Health & Wellness
The PET-MR Scan: A Picture That Could Predict Your Future
By Andrew B. Newberg, MD
Imagine being able to see what’s going on in an Alzheimer’s patient’s mind and body at the precise moment that they’re having an early lapse in thought; or being able to identify what’s causing that barely noticeable tremor in a patient’s hand long before they’re ever diagnosed with Parkinson’s disease.
In the world of medicine, imaging technologies such as ultrasound, x-ray computed tomography (CT), magnetic resonance imaging (MRI), and positron emission tomography (PET) are the cameras that allow us to take a closer look at these occurrences. The better the camera, the better the picture; the better the picture, the easier it becomes for us to identify and diagnose disease and abnormalities in the brain and body.
At Jefferson’s Brind-Marcus Center of Integrative Medicine in Villanova, we’re using one of the best cameras available, the Positron Emission Tomography–Magnetic Resonance Imaging (PET-MR) machine. A combination of the PET and MRI technology, the PET-MR allows us to observe body structure and function simultaneously, with one scan.
For our patients, this means a more cohesive experience; they can come to one place and receive one convenient diagnostic scan, instead of having to visit multiple offices, multiple times—a big benefit for patients who have been shuffled from place to place to receive testing for various issues.
With PET-MR images, our physicians are now able to see even the near-invisible symptoms of disease and a lot sooner. When we know what’s happening ahead of time, we can identify the root of the problem and implement corrective action today to improve a patient’s health down the road.
When we can see the problem first by analyzing the images, we can then implement the most appropriate therapy or treatment based on the information those images provide. And because there is lower radiation exposure during the scan, we can repeat it again later to directly observe what changes have occurred and better understand what works and what doesn’t work for each individual patient.
In my own research, I’ve used these types of images to observe people’s brains during practices like prayer and meditation to better understand what happens in a person’s brain during spiritual experiences. In one such study, older individuals who were experiencing memory problems saw improvement after incorporating a mantra-based meditation into their daily routine. We were able to directly see the changes that occurred in those individuals’ brains both before and after implementing the recommended treatment—images from scans like the PET-MR made that possible.
The images we capture on the PETMR provide high-quality evidence to support both the traditional and alternative therapies we recommend to our patients. We know our unique approach to health works because our patients tell us so. Over half of the patients who have come to Integrative Medicine at Jefferson came because they could not be helped by anything else, anywhere else. For patients who have gone through test after test, procedure after procedure, and still have not found relief, the PET-MR and the treatments we provide can offer hope.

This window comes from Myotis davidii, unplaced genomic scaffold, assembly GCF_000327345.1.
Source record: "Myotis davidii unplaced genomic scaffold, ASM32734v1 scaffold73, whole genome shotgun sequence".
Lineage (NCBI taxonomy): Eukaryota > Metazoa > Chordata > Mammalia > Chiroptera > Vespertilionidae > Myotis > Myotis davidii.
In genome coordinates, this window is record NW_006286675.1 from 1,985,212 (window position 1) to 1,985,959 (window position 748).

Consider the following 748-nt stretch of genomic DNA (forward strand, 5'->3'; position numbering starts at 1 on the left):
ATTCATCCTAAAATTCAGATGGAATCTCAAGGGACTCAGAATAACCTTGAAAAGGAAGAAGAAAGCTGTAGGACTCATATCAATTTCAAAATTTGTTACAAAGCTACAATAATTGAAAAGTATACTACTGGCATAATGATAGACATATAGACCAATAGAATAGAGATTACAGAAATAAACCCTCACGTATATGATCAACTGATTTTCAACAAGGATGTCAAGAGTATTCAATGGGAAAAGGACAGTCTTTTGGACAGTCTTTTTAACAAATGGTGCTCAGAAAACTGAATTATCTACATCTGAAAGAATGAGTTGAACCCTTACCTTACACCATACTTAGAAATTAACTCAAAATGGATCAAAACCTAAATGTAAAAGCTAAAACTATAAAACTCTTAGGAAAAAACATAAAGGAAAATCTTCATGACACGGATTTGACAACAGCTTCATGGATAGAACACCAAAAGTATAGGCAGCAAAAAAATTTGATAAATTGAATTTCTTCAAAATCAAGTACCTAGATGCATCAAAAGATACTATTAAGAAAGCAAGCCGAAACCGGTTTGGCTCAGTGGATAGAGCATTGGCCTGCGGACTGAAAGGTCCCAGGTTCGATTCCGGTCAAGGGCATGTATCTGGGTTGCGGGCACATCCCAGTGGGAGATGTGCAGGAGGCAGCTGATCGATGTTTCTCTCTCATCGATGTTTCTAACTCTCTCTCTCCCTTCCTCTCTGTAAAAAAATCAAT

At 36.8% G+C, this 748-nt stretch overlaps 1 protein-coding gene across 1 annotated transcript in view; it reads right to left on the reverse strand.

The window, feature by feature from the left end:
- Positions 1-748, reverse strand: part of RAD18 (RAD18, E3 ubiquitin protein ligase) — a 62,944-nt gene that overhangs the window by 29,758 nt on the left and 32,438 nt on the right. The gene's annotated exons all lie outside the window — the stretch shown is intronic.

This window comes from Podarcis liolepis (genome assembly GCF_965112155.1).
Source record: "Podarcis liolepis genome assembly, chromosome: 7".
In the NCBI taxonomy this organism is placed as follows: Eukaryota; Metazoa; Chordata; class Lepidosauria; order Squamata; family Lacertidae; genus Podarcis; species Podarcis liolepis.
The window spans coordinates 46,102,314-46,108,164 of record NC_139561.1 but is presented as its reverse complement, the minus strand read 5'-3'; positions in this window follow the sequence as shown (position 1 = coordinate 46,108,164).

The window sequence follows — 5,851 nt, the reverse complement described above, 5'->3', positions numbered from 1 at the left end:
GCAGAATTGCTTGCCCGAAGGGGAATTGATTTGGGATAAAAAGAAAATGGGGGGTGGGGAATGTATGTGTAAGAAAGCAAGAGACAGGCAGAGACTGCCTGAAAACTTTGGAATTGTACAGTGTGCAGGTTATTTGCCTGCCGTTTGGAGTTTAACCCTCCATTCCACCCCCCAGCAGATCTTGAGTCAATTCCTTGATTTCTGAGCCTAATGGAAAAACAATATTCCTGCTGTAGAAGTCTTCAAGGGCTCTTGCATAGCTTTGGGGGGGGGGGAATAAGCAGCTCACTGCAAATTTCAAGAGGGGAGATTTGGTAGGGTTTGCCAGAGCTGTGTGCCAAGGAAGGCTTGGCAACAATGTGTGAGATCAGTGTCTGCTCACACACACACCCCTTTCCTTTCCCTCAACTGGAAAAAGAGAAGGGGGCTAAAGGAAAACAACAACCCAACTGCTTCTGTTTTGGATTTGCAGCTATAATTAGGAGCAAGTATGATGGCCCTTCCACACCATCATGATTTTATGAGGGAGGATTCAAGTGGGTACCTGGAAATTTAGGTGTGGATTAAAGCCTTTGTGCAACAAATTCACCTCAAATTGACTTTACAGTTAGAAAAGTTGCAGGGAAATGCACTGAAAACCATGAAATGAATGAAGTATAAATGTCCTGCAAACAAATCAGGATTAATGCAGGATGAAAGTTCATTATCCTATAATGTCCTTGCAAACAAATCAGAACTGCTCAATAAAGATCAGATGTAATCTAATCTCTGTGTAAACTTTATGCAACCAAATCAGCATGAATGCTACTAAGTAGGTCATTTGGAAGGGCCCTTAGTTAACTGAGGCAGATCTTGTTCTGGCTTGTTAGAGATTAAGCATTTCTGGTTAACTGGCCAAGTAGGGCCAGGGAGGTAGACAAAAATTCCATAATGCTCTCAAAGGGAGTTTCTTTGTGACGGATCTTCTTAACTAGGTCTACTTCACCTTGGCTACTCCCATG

This is what integrative medicine is all about: taking care of the whole person. We use the best technologies available with hopes of preventing and mitigating disease. But more importantly, we focus on treating patients as partners by empowering them to play an active role in their own healing and happiness. Our goal is to help them better understand that the whole picture of their person, including mindfulness, exercise, rituals and rest, all play a role in their wellness.
As someone who is very passionate about integrative medicine, I would love to see the individualized approaches that we use become the standard in the medical profession, spurring novel research programs and new training for clinicians that incorporates both traditional scientific practice as well as more personal and holistic methods to improve patients’ health and well-being. Through the continuation of our clinical studies, and using the most advanced imaging technology available, we hope to lead a revolution in medicine that encourages practitioners to think about the human person in a brand new way, painting a brighter picture for our patients’ future health.
Andrew B. Newberg, MD is the Director of Research at the Myrna Brind Center of Integrative Medicine at Thomas Jefferson University and Jefferson Health in Philadelphia. He is also a Professor in the Departments of Emergency Medicine and Radiology at Thomas Jefferson University. He has actively pursued a number of neuroimaging research projects which have included the study of aging and dementia, epilepsy, and other neurological and psychiatric disorders. Dr. Newberg has been particularly involved in the study of mystical and religious experiences, a field referred to as “neurotheology.” He is the author of the new book entitled, “How Enlightenment Changes Your Brain: The New Science of Transformation.” For more information about Integrative Medicine or to schedule a PET-MR scan, please contact Andrew.Newberg@jefferson.edu.
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